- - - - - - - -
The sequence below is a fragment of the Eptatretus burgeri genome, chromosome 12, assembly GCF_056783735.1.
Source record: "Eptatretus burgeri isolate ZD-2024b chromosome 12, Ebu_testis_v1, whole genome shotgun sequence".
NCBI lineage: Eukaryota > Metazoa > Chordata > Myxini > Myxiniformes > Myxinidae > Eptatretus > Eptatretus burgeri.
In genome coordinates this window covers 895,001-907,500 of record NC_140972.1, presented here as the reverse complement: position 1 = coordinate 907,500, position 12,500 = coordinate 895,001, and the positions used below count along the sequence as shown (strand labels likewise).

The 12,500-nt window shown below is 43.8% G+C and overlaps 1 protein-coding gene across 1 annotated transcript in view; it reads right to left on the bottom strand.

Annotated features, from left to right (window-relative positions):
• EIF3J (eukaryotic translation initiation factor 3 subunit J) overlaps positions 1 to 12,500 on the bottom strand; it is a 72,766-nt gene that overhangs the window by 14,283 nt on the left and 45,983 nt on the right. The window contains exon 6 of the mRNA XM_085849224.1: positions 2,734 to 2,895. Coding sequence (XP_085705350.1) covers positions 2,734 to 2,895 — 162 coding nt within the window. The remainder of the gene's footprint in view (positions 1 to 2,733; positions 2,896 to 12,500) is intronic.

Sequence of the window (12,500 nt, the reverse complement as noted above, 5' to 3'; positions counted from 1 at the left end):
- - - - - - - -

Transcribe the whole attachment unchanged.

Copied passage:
The sequence below is a fragment of the Eptatretus burgeri genome, chromosome 12, assembly GCF_056783735.1.
Source record: "Eptatretus burgeri isolate ZD-2024b chromosome 12, Ebu_testis_v1, whole genome shotgun sequence".
NCBI lineage: Eukaryota > Metazoa > Chordata > Myxini > Myxiniformes > Myxinidae > Eptatretus > Eptatretus burgeri.
In genome coordinates this window covers 895,001-907,500 of record NC_140972.1, presented here as the reverse complement: position 1 = coordinate 907,500, position 12,500 = coordinate 895,001, and the positions used below count along the sequence as shown (strand labels likewise).

The 12,500-nt window shown below is 43.8% G+C and overlaps 1 protein-coding gene across 1 annotated transcript in view; it reads right to left on the bottom strand.

Annotated features, from left to right (window-relative positions):
• EIF3J (eukaryotic translation initiation factor 3 subunit J) overlaps positions 1 to 12,500 on the bottom strand; it is a 72,766-nt gene that overhangs the window by 14,283 nt on the left and 45,983 nt on the right. The window contains exon 6 of the mRNA XM_085849224.1: positions 2,734 to 2,895. Coding sequence (XP_085705350.1) covers positions 2,734 to 2,895 — 162 coding nt within the window. The remainder of the gene's footprint in view (positions 1 to 2,733; positions 2,896 to 12,500) is intronic.

Sequence of the window (12,500 nt, the reverse complement as noted above, 5' to 3'; positions counted from 1 at the left end):